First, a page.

History

The Aberdulais timeline sculpted in steel © National Trust / David Hammond-Williams

The Aberdulais timeline sculpted in steel

Aberdulais: an industrial revolution since 1584

In the beginning

The year is 1584, and Queen Elizabeth I needs to do a bit of what we now call quantitative easing. Luckily, the German engineer Ulrich Frosse had a solution, and he chose Aberdulais to put it into practice.

The mill years

Although little evidence of it remains today, milling has been the dominant feature of Aberdulais's history.  For 200 years or more, the waters of the Dulais river powered wheels to grind corn and prepare textiles.

Pioneering tinplate

1830, and as the industrial revolution gathers pace, Aberdulais is once again at the forefront, pioneering new technology.  Tinplate was the plastic of its day - and changed the way we live our lives.

Decline & fall

By the 1880s, Welsh tinplate exports were at record levels, around half a million tons a year, with much of it going to the USA. Of the 225 tinplate works in the UK, 205 were in South Wales. The Americans decided to act.

Modern times

In 1981, Aberdulais came under the wing of the National Trust, and a new chapter was begun after years of neglect, dereliction and decay.

Looking ahead

400 and more years on, things are still changing at Aberdulais. As we dig deeper into our past, we are always on the lookout for new ways to tell our unique story. 

JMW Turner

Aberdulais Mill by JMW Turner © National Trust / National Library of Wales

Aberdulais Mill by JMW Turner

In the late 18th and early 19th centuries, scores of artists were attracted to the Vale of Neath by its spectacular scenery.

Most celebrated of all is Joseph Mallard William Turner, then a young man of 21 honing his skills on a tour of Wales.  He visited Aberdulais in 1796.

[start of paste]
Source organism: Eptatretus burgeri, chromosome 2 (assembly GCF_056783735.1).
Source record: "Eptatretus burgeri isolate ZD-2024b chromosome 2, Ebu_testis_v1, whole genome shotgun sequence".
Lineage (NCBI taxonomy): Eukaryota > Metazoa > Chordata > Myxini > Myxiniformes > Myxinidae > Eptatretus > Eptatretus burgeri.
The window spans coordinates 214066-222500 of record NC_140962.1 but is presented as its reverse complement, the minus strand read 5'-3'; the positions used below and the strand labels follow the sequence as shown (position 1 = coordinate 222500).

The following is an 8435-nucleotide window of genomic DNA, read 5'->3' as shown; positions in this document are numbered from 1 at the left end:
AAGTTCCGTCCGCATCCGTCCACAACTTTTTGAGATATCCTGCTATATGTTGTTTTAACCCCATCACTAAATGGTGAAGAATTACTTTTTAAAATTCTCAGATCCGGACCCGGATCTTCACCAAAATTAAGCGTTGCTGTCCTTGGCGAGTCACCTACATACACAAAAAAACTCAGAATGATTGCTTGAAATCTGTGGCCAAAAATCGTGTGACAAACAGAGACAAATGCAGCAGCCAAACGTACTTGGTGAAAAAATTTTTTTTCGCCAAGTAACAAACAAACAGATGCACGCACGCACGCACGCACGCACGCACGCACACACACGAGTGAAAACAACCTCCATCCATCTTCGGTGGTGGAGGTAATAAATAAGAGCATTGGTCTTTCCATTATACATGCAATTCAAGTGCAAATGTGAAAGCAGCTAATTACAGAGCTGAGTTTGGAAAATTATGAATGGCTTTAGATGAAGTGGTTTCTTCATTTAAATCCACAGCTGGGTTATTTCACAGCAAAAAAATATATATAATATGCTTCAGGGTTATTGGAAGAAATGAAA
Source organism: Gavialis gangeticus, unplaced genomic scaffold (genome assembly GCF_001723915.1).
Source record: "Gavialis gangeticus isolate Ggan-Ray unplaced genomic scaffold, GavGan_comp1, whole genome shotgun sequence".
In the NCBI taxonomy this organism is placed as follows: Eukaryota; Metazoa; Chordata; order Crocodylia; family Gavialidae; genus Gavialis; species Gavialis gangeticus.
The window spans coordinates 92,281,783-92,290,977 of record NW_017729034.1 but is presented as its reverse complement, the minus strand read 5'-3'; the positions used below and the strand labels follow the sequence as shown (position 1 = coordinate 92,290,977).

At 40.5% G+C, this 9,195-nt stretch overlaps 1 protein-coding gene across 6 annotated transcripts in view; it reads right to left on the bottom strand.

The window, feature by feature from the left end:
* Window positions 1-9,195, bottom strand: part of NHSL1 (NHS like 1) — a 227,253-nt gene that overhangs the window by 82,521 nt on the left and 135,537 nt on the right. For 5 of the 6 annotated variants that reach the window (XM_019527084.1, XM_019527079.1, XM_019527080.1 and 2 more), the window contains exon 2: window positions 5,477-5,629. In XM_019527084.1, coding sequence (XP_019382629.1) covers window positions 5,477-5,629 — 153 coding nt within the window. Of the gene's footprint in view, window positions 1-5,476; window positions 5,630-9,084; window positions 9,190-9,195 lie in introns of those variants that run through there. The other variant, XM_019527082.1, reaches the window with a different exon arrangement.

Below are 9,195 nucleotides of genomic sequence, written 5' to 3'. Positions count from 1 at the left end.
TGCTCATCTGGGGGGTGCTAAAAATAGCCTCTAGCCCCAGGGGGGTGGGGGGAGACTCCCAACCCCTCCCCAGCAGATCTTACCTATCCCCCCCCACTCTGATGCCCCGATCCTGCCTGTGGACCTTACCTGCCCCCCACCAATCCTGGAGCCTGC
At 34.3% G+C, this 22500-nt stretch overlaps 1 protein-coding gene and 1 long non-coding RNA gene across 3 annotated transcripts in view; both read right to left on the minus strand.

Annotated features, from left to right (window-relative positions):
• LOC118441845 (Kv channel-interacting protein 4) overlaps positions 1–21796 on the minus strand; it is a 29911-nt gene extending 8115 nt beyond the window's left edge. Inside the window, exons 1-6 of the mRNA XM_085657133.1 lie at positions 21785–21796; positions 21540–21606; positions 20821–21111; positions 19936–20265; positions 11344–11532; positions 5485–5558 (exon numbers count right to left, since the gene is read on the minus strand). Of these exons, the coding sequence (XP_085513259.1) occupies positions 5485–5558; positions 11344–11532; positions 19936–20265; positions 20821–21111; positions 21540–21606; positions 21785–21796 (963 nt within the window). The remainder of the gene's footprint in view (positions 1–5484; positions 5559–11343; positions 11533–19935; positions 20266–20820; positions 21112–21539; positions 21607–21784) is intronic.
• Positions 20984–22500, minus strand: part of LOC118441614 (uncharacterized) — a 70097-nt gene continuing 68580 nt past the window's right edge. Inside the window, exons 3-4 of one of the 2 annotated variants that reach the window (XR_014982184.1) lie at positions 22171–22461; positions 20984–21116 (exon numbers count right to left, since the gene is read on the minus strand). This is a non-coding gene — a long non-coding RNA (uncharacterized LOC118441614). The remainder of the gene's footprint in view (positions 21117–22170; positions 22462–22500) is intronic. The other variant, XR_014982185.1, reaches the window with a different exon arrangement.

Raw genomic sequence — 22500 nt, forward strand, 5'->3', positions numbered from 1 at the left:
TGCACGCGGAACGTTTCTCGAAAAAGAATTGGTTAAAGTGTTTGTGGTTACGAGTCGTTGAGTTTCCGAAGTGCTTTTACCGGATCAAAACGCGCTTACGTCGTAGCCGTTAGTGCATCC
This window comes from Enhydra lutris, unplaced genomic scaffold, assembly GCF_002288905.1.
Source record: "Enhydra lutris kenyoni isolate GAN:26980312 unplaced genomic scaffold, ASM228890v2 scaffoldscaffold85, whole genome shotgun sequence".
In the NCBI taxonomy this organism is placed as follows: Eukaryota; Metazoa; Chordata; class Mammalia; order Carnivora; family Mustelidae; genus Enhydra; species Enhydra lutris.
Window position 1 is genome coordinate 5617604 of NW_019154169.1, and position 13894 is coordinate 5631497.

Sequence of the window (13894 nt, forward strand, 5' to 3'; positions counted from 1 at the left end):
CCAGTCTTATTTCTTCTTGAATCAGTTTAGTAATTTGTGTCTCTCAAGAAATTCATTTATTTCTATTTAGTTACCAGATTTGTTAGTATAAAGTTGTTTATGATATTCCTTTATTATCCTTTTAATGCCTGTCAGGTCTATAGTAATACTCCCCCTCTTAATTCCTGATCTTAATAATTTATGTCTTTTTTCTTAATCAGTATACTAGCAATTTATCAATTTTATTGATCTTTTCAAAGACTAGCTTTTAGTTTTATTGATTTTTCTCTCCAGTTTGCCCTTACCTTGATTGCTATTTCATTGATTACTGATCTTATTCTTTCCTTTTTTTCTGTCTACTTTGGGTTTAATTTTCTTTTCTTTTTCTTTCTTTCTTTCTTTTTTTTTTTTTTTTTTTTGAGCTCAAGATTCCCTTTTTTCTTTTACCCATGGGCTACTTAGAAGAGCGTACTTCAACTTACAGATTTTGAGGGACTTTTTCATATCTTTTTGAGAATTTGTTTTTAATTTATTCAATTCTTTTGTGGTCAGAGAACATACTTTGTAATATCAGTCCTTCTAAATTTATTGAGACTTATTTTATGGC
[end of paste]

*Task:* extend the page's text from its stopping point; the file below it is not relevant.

John Ruskin

Aberdulais Mill by JMW Turner © National Trust / Aderdulais Archive

Aberdulais Mill by JMW Turner

John Ruskin (1819-1900) was the foremost art critic of his day, a big fan of Turner and no slouch with a paintbrush himself.

He travelled extensively and although we can't be sure, it's likely that his visit to Aberdulais was inspired by his love of Turner's work.

Henri Gastineau

Aberdulais Mill by JMW Turner © National Trust / Aderdulais Archive

Aberdulais Mill by JMW Turner

Despite the name, Henri Gastineau (1791-1876) was an English artist and engraver.  His book 'Wales Illustrated' contains hundreds of images from all over Wales, of which this is one.

Thomas Hornor

Aberdulais Mill by JMW Turner © National Trust / Aderdulais Archive

Aberdulais Mill by JMW Turner

A surveyor by trade, Thomas Hornor (1785-1844) gained a reputation for his 'pictural [sic] delineation of estates', for which wealthy families were happy to pay handsomely.

George Orleans Delamotte

Aberdulais Mill by JMW Turner © National Trust / Aderdulais Archive

Aberdulais Mill by JMW Turner

George Orleans Delamotte was a teacher and landscape artist from a family of French refugees renowned for their artistic talents. 

His brother, William, enjoyed the patronage of King George III and the Royal Academy.

George's South Wales Sketchbook, from which this image comes, was published in the 1820s

John George Wood

Aberdulais Mill by JMW Turner © National Trust / Aderdulais Archive

Aberdulais Mill by JMW Turner

John George Wood (1768-1838) was best known as a watercolourist and engraver.

But this photograph - the earliest we have found - is also attributed to him.

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